Local instructor weighs in after child accidentally, fatally sho - WSFA.com Montgomery Alabama news.

Local instructor weighs in after child accidentally, fatally shoots AZ instructor

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L-R: Sherea Harris speaks to Caleb Machen. Source: WBRC video L-R: Sherea Harris speaks to Caleb Machen. Source: WBRC video
BIRMINGHAM, AL (WBRC) -

A local firearms instructor is weighing in after a nine-year-old girl accidentally shot and killed a gun range instructor in Arizona.

Officials say at the time of the incident, the girl was allegedly handling a fully-automatic Uzi.

Tony Wilson, who's also a father, said he doesn't see anything wrong with taking a nine-year-old to a shooting range. However, he said not even under close supervision it is OK for a child to train using a weapon like an Uzi.

"Uzi, no. No child. Not a fully automatic Uzi, no way," said Wilson

Caleb Machen, Firearm Instructor at Alabama Training Institute & Piston Range in Birmingham, said he's watched the video over and over of the incident in Arizona.

Machen said he can tell the little girl wasn't prepared to shoot that type of weapon.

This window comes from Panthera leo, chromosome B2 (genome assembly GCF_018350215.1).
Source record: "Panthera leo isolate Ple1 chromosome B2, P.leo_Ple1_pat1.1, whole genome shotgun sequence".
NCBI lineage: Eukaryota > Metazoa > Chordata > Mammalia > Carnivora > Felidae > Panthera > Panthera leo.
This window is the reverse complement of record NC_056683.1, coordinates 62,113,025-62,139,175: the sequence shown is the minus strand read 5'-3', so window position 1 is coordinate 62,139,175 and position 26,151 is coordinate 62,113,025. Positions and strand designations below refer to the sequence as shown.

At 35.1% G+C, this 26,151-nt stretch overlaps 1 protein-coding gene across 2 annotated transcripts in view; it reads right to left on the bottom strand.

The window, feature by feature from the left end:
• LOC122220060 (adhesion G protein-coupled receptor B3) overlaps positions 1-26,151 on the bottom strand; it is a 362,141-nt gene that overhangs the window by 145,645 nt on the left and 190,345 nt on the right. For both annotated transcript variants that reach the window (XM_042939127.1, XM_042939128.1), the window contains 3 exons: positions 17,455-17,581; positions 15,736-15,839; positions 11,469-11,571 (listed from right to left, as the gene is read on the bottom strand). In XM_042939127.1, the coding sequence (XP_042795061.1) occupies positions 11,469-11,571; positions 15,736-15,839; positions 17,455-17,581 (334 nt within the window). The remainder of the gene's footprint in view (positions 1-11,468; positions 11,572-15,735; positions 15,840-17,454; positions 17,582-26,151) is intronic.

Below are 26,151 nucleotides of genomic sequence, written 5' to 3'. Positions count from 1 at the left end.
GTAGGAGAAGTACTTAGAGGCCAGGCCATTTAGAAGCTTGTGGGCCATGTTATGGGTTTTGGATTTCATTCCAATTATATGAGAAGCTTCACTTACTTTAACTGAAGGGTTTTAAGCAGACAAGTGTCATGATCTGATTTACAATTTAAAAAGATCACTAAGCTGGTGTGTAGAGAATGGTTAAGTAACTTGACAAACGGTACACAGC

"Because she seemed a little timid, reserved," said Machen.

But he said even if the girl seemed confident and ready, he would not have allowed a child train on an Uzi in fully-automatic mode.

"I've had customers here that shoot in competitions and one of them actually brought an Uzi one time and shot it and he's a very large man. He ended up shooting our ceiling in the range because he even couldn't control the rate of fire," said Machen.

Machen said he's had parents bring in their children, younger than nine, to shoot at the gun range. He's okay with that only after determining the child has proper skills and understands gun safety.

"Definitely a .22 to start them off," said Machen.

And he said any other semi-automatic gun is okay for them to use.

He believes the decision to give that child an Uzi was just a bad judgment call.

"No child should ever be given a full auto. Whether it be a little girl or little boy," he said.

Machen said when parents bring their children to the range the instructor can decide whether or not to allow a child to shoot.

If the instructor doesn't feel the child is mature enough or doesn't have the proper skills, then they can deny them access into the shooting facility.

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